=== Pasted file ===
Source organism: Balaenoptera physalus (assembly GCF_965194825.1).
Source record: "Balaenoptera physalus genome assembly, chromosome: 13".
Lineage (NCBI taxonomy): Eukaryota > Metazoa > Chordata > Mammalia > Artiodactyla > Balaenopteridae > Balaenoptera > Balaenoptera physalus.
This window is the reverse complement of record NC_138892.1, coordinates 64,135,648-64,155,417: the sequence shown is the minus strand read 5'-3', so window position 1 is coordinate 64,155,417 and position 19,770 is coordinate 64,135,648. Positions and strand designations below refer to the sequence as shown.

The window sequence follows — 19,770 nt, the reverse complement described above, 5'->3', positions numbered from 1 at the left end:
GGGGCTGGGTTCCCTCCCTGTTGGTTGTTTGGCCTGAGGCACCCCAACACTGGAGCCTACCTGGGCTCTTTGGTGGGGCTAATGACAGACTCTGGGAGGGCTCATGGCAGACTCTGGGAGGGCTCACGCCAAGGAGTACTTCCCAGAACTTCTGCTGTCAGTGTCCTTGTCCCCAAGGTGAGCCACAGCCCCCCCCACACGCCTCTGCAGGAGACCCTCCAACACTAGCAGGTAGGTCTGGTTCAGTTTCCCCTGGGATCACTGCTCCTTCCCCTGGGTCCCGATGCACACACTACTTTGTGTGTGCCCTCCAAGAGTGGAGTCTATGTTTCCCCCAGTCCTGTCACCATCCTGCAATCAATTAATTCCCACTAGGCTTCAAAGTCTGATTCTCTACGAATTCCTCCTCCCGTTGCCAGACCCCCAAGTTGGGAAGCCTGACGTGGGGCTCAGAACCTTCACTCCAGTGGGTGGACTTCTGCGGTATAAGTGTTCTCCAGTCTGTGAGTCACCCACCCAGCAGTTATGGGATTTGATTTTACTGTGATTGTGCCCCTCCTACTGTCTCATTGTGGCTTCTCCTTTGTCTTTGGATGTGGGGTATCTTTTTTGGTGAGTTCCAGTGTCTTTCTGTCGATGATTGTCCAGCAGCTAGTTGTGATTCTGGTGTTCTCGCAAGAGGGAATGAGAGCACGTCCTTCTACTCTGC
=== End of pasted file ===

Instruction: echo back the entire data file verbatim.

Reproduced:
Source organism: Balaenoptera physalus (assembly GCF_965194825.1).
Source record: "Balaenoptera physalus genome assembly, chromosome: 13".
Lineage (NCBI taxonomy): Eukaryota > Metazoa > Chordata > Mammalia > Artiodactyla > Balaenopteridae > Balaenoptera > Balaenoptera physalus.
This window is the reverse complement of record NC_138892.1, coordinates 64,135,648-64,155,417: the sequence shown is the minus strand read 5'-3', so window position 1 is coordinate 64,155,417 and position 19,770 is coordinate 64,135,648. Positions and strand designations below refer to the sequence as shown.

The window sequence follows — 19,770 nt, the reverse complement described above, 5'->3', positions numbered from 1 at the left end:
GGGGCTGGGTTCCCTCCCTGTTGGTTGTTTGGCCTGAGGCACCCCAACACTGGAGCCTACCTGGGCTCTTTGGTGGGGCTAATGACAGACTCTGGGAGGGCTCATGGCAGACTCTGGGAGGGCTCACGCCAAGGAGTACTTCCCAGAACTTCTGCTGTCAGTGTCCTTGTCCCCAAGGTGAGCCACAGCCCCCCCCACACGCCTCTGCAGGAGACCCTCCAACACTAGCAGGTAGGTCTGGTTCAGTTTCCCCTGGGATCACTGCTCCTTCCCCTGGGTCCCGATGCACACACTACTTTGTGTGTGCCCTCCAAGAGTGGAGTCTATGTTTCCCCCAGTCCTGTCACCATCCTGCAATCAATTAATTCCCACTAGGCTTCAAAGTCTGATTCTCTACGAATTCCTCCTCCCGTTGCCAGACCCCCAAGTTGGGAAGCCTGACGTGGGGCTCAGAACCTTCACTCCAGTGGGTGGACTTCTGCGGTATAAGTGTTCTCCAGTCTGTGAGTCACCCACCCAGCAGTTATGGGATTTGATTTTACTGTGATTGTGCCCCTCCTACTGTCTCATTGTGGCTTCTCCTTTGTCTTTGGATGTGGGGTATCTTTTTTGGTGAGTTCCAGTGTCTTTCTGTCGATGATTGTCCAGCAGCTAGTTGTGATTCTGGTGTTCTCGCAAGAGGGAATGAGAGCACGTCCTTCTACTCTGC